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At the Wilmore Guitars compound in Long Beach, Tom Wilson and Randy Baranosky work amongst a symphony of machinery, handcrafting and sanding down electric guitars with the same attention to detail as a pair of sculptors. Each model is named after streets in the LBC—2nd Street, 7th Street, Termino, Shoreline—an homage to the city where they have planted their roots. The sounds of their six-strings resonate with fatness—the sonic equivalent of how butter tastes.
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Earlier this month, Wilson and Baranosky started production on a unique line literally pulled from the framework of their city. The Reclaimed Series—Wilmore Guitars' limited-edition run—are guitars created from wood taken from the beams, doors and furniture found in old homes, usually those foreclosed and slated for demolition. While Wilson wishes he could work full-time as a luthier, he needs to work a day job, too. One day, when he was demolishing a house in South Gate with Habitat for Humanity, the crew was pulling out 2-by-4s of Douglas fir and mahogany. The crew was going to dump the wood, but Wilson had a moment of nostalgia for the bones of a home built in 1927—though Wilson believes the wood is almost 200 to 300 years old.
Before anyone tossed the wood into the garbage, Wilson "started kind of tapping on it, seeing how it resonated and what it sounded like," he says, "and I thought, 'Man, let's give it a shot and make some guitars out of it.'"
For Wilson and Baranosky, the quality of the wood is probably the most important element of making aesthetically and sonically pleasing guitars. Though he has been building them for more than 15 years, Wilson started Wilmore in 2008. Baranosky, a skilled craftsman and longtime friend, became his partner. With Ryan Dennee and Jeremy Hunt, they are fine-tuning the blending of different types of wood, trying to find their ideal sound. For the Reclaimed Series, they are working with wood that has been dried naturally, unlike at most guitar factories, where it is dried by machines.
"These pieces of wood have had time to dry out naturally," Wilson says. "The sap and the moisture inside crystallize, and that's what you're looking for in a guitar. You want that moisture to dissipate. You don't want to lock it inside necessarily because that lack of moisture allows it to resonate freely."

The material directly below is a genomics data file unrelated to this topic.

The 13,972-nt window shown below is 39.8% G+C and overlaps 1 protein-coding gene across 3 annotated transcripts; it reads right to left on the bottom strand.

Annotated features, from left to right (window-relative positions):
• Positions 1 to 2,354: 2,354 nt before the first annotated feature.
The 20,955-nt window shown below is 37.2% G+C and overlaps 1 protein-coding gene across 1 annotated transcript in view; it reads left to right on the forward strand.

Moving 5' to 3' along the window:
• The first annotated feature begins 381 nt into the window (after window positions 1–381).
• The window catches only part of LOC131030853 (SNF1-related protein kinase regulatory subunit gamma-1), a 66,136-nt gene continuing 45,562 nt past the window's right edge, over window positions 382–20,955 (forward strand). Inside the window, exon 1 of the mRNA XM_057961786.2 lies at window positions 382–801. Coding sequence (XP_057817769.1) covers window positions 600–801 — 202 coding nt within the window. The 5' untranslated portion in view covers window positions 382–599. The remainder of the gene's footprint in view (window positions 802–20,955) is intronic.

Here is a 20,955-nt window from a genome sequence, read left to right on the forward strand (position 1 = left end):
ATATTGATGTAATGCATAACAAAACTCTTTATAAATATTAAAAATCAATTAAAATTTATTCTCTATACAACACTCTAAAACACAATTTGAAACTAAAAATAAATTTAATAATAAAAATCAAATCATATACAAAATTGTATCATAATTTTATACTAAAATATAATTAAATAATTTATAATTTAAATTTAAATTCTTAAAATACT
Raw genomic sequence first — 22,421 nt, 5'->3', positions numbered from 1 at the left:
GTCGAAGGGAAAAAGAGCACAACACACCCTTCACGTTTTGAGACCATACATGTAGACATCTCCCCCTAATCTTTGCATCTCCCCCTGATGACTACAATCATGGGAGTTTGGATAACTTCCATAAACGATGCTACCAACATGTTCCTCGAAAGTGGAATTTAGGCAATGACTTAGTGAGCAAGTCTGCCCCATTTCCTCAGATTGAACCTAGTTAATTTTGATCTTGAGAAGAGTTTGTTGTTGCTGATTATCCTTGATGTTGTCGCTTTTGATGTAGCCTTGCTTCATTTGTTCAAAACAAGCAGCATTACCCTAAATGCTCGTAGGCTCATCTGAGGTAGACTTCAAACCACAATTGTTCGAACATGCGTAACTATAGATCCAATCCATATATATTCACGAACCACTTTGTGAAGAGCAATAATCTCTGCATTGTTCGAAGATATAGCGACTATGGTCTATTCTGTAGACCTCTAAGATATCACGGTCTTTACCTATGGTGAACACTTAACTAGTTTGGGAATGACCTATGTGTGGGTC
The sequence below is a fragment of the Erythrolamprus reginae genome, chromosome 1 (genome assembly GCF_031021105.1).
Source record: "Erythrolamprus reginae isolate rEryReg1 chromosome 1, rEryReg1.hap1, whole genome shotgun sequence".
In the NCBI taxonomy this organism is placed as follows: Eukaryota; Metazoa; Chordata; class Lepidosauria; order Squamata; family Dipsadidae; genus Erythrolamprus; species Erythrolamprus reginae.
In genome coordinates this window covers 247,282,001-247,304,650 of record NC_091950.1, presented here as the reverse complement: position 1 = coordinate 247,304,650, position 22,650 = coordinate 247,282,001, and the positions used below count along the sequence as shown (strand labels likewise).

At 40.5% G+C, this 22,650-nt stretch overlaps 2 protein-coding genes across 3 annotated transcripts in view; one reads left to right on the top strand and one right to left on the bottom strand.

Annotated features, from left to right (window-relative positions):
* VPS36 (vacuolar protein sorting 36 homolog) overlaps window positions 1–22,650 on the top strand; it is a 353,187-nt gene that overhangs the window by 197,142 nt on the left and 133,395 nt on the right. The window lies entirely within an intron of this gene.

When Wilson brought the wood back to the compound, he noticed it was full of nails and chunks were missing. He tried to pull out as many nails as possible because it ruins their machines, but he eventually came to the conclusion the battered, historic wood actually related to Wilmore's overall vision. So he and Baranosky used the wood with the nails because they wanted the guitars to look and sound classic, and they wanted musicians to beat the shit out of their axes, creating an authentic and durable instrument.
"We allow the blemishes," Wilson says. "We allow the nails and the chunks. We're letting it all show. I think we live that way . . . in a genuine and real way. It becomes part of who we are. It's part of our story to be genuine, real people. We make genuine and real instruments. They have blemishes. We want them to look beat-up. That goes back to my identity: I've got plenty of blemishes; I've got plenty of chunks missing. I've got scars and nails in me."
Baranosky also views the Reclaimed Series as guitars with character. He sees the reclaimed wood as a continuation of the narrative of someone's home that would have been thrown in the trash. "These 2-by-4s," he says, pointing to a stack of wood, "came out of somebody's house. It was lived in. Now, it's being played."
Wilson adds, "We're trying to help people tell their stories. [The Reclaimed Series] tells our story of what we do here: the guitars we build, the noise we make."
Once all that wood from the home in South Gate is gone, the first run of the Reclaimed Series will be done. Wilson says no guitar will be the same, and he hopes the only reason anyone every sells one is because he or she is broke.
"The story of this wood creates the quality of the sound," Wilson says. "This thing that was essentially garbage to most people, we were able to turn it into a high-quality instrument."
This article appeared in print as "Wilmore Guitars Reclaims Long Beach: Plucking wood from a demolished house in South Gate gave these local craftsmen a bright idea."
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